Gavin O’Connor continues his trend of family-centric dramas with Warrior, a story of two brothers on a collision course through a high stakes tournament of mixed martial arts (MMA). As someone who is utterly disinterested in mixed martial arts, I didn’t think this film would have much to offer me, but contrary to my cynical first impressions, I ended up liking this movie quite a bit. It’s a well-executed drama that has a nice balance of family conflict and hard-hitting action, and the main actors all give great performances, creating a cast of compelling main characters. What else do you want from a MMA movie?
Tom Hardy continues his rise to stardom by delivering a standout performance as Tommy, the down-on-his-luck younger brother who looks to MMA as a distraction from his military past. Hardy is a terrific actor, utilizing a slouched posture, mumbled speech, and a fire in his eyes to depict his character. He is in excellent shape here, too, recalling his physically demanding role in the under-seen 2009 film Bronson that really grabbed Hollywood’s attention. One can assume Hardy acted in Warrior and the upcoming The Dark Knight Rises in close proximity since he’s taking the part of the hulking villain Bane in Christopher Nolan’s sequel. Joel Edgerton, a name not yet well-known among the general public, proves he can lead a Hollywood movie here, giving a more well-rounded performance than some of his co-workers and really making the audience root for him in a dire situation. Edgerton is probably more famous for parts he hasn’t even played yet, with a lead role in the upcoming prequel to John Carpenter’s The Thing and a huge part in Baz Luhrmann’s remake of The Great Gatsby, alongside Leonardo DiCaprio, Tobey Maguire, and Carey Mulligan.
Surprisingly, the best performance in the movie comes from Nick Nolte, a guy who many (myself included) had all but written off because of drug problems. There may be some Best Supporting Actor talk for him once Oscar season rolls around, and he probably deserves a nomination. He’s sympathetic, earnest, and his character’s downward spiral late in the movie comes as a heartbreaking blow to the audience. Some may say it’s melodramatic or a bit over the top, but that would be the fault of the writers, not Nolte himself. He does some great work with what he’s given.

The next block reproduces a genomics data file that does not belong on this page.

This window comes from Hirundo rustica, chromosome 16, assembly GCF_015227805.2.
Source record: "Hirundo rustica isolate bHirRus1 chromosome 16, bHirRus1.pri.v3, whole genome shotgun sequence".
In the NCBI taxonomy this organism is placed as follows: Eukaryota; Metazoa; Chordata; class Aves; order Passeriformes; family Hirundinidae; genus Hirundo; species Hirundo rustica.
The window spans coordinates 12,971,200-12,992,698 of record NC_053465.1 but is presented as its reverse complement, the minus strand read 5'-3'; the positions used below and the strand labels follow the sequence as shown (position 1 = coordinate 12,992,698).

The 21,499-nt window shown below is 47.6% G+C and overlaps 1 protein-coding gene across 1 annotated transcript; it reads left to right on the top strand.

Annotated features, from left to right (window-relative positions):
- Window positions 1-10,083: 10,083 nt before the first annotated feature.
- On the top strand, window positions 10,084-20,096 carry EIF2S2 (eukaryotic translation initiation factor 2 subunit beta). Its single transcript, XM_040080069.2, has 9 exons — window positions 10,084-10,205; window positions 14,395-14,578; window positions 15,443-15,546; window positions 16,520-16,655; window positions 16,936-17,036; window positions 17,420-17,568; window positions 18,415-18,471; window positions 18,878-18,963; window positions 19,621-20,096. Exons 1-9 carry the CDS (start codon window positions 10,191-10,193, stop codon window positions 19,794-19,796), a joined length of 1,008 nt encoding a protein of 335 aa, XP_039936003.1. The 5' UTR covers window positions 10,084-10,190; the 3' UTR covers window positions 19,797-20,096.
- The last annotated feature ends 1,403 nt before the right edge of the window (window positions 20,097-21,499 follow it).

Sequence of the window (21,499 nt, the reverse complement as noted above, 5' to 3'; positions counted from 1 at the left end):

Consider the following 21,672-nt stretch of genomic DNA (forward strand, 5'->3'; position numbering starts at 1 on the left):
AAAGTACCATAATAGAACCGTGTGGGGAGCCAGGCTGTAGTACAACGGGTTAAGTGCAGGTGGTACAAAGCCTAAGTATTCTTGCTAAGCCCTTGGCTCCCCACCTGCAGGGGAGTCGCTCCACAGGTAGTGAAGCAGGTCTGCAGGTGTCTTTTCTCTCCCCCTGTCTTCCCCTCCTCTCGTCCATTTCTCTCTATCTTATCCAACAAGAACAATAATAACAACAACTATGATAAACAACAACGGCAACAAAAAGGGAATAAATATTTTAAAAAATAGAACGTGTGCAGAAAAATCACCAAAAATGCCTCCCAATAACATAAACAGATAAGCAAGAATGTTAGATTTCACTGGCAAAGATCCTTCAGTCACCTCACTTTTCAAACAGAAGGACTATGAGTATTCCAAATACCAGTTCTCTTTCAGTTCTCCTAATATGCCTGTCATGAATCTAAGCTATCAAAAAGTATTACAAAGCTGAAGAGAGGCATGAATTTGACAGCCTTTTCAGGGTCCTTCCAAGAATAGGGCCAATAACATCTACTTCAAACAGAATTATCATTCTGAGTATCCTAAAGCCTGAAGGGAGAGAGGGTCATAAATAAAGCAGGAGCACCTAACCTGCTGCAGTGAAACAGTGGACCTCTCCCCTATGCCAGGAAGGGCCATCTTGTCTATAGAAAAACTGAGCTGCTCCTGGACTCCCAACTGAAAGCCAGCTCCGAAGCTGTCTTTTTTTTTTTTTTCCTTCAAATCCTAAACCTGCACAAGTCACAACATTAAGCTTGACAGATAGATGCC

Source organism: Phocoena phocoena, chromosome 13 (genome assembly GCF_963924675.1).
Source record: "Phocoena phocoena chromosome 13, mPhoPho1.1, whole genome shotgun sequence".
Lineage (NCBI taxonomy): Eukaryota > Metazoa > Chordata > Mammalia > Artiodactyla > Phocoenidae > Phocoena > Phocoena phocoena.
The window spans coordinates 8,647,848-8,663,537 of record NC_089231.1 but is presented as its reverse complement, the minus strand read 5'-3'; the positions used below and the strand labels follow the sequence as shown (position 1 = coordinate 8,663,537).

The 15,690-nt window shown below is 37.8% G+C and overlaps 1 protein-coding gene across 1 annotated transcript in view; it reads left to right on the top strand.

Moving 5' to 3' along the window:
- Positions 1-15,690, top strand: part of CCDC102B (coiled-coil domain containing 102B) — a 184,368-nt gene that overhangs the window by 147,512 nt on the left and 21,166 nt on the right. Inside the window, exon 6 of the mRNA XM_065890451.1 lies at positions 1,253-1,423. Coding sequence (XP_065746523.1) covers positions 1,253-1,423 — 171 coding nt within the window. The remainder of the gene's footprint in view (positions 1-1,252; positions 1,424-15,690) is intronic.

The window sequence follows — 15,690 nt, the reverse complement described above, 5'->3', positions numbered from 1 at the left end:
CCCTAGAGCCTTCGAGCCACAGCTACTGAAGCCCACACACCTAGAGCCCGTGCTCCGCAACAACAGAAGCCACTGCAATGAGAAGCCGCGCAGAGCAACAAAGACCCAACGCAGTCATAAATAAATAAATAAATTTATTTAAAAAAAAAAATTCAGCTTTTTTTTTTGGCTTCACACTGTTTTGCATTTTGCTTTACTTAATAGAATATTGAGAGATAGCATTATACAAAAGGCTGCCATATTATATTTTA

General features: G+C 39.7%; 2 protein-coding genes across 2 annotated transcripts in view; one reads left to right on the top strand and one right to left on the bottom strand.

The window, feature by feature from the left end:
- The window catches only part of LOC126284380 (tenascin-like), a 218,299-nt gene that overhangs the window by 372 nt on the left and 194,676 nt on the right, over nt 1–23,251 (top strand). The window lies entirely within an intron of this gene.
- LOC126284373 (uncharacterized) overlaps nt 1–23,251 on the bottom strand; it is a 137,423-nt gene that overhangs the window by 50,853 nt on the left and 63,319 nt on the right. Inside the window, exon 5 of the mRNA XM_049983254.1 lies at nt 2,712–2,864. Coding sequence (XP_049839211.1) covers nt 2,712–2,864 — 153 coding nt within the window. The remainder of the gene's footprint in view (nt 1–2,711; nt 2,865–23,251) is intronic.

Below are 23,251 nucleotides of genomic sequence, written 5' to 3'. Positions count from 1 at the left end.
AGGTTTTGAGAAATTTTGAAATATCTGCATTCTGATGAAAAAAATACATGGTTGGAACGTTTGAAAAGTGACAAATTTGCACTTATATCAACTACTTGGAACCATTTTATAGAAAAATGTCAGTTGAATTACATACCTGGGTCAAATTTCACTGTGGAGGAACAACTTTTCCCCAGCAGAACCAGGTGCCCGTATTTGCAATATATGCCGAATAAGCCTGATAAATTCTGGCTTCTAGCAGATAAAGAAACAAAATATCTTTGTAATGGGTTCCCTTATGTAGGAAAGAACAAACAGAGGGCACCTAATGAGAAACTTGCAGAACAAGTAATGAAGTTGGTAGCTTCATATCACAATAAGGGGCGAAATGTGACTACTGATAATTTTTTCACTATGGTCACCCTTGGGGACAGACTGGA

Boiling it down to its most basic elements, Warrior is this year’s The Fighter. The influence of David O. Russell’s Best Picture nominee can be felt all throughout O’Connor’s movie, from the handheld verite style (nearly every shot has an object out of focus in the foreground) to the underdog vibe running throughout. In fact, one might say that this is the ultimate underdog sports movie, considering it has not one, but two underdog stories running simultaneously. Comparisons to FX’s short-lived television series “Lights Out” are not unwarranted either, as the relationship between Edgerton’s Brendan and his wife Tess (played by Jennifer Morrison) is similar to the one depicted in that fantastic show. I’m all for progressive narrative storytelling, but some movies are actually better off it they benefit from the familiar; Warrior takes the tried-and-true approach to its story, and though it has elements that we’ve seen in many of the Rocky films and other sports stories over the years, they work very well within the context of this movie.
And for those of you who come for the fights, you won’t be disappointed. Overall, I’d label this a family movie, but there are some pretty bone-crunching sequences that actually drove my audience to applause multiple times. O’Connor shoots the action as effectively as the family turmoil and – thanks to some excellent sound design – you can almost feel it when someone gets lifted and body slammed to the mat. Professional wrestler Kurt Angle even makes a cameo as “The Russian,” essentially a copy of Dolph Lundgren’s seminal character in Rocky IV.
The relationships in Warrior aren’t quite as interesting as those in The Fighter, and though the cast does fine work, there isn’t anyone who comes close to Christian Bale’s towering performance as Dickie Eklund; I’m simply warning against raising expectations too high. But if you’re jonesing for a good sports movie, you won’t find a better one this side of 2011 than Warrior. Until next time…